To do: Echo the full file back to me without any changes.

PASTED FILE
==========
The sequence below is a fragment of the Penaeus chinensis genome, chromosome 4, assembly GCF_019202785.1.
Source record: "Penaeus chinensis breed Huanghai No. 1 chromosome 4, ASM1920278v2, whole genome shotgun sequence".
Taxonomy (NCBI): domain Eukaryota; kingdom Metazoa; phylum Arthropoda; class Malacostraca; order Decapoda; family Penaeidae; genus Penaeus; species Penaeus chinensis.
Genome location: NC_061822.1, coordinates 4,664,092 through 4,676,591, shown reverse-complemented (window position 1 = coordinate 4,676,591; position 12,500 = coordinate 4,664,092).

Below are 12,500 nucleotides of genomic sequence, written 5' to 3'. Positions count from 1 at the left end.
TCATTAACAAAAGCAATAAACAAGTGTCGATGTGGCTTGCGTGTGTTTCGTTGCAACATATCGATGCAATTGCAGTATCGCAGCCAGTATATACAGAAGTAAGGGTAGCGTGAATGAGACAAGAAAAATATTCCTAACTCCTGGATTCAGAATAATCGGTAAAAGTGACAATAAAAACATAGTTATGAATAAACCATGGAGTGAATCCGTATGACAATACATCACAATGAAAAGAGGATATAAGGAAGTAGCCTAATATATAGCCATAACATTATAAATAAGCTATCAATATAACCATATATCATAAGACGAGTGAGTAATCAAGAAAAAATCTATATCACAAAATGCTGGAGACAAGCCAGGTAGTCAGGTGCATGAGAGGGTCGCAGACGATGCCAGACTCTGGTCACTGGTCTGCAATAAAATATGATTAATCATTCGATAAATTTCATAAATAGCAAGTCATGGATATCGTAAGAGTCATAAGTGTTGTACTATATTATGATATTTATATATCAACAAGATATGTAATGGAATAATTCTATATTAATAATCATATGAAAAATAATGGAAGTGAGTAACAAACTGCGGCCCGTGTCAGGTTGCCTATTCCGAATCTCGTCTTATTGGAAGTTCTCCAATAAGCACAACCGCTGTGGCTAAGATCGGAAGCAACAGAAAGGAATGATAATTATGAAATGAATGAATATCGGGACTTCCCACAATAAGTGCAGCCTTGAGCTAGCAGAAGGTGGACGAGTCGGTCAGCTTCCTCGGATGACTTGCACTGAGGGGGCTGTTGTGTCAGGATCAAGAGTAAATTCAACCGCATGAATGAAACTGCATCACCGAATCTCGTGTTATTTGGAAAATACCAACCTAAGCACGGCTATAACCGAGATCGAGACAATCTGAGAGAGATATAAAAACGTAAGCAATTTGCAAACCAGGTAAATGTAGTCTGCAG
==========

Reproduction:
The sequence below is a fragment of the Penaeus chinensis genome, chromosome 4, assembly GCF_019202785.1.
Source record: "Penaeus chinensis breed Huanghai No. 1 chromosome 4, ASM1920278v2, whole genome shotgun sequence".
Taxonomy (NCBI): domain Eukaryota; kingdom Metazoa; phylum Arthropoda; class Malacostraca; order Decapoda; family Penaeidae; genus Penaeus; species Penaeus chinensis.
Genome location: NC_061822.1, coordinates 4,664,092 through 4,676,591, shown reverse-complemented (window position 1 = coordinate 4,676,591; position 12,500 = coordinate 4,664,092).

Below are 12,500 nucleotides of genomic sequence, written 5' to 3'. Positions count from 1 at the left end.
TCATTAACAAAAGCAATAAACAAGTGTCGATGTGGCTTGCGTGTGTTTCGTTGCAACATATCGATGCAATTGCAGTATCGCAGCCAGTATATACAGAAGTAAGGGTAGCGTGAATGAGACAAGAAAAATATTCCTAACTCCTGGATTCAGAATAATCGGTAAAAGTGACAATAAAAACATAGTTATGAATAAACCATGGAGTGAATCCGTATGACAATACATCACAATGAAAAGAGGATATAAGGAAGTAGCCTAATATATAGCCATAACATTATAAATAAGCTATCAATATAACCATATATCATAAGACGAGTGAGTAATCAAGAAAAAATCTATATCACAAAATGCTGGAGACAAGCCAGGTAGTCAGGTGCATGAGAGGGTCGCAGACGATGCCAGACTCTGGTCACTGGTCTGCAATAAAATATGATTAATCATTCGATAAATTTCATAAATAGCAAGTCATGGATATCGTAAGAGTCATAAGTGTTGTACTATATTATGATATTTATATATCAACAAGATATGTAATGGAATAATTCTATATTAATAATCATATGAAAAATAATGGAAGTGAGTAACAAACTGCGGCCCGTGTCAGGTTGCCTATTCCGAATCTCGTCTTATTGGAAGTTCTCCAATAAGCACAACCGCTGTGGCTAAGATCGGAAGCAACAGAAAGGAATGATAATTATGAAATGAATGAATATCGGGACTTCCCACAATAAGTGCAGCCTTGAGCTAGCAGAAGGTGGACGAGTCGGTCAGCTTCCTCGGATGACTTGCACTGAGGGGGCTGTTGTGTCAGGATCAAGAGTAAATTCAACCGCATGAATGAAACTGCATCACCGAATCTCGTGTTATTTGGAAAATACCAACCTAAGCACGGCTATAACCGAGATCGAGACAATCTGAGAGAGATATAAAAACGTAAGCAATTTGCAAACCAGGTAAATGTAGTCTGCAG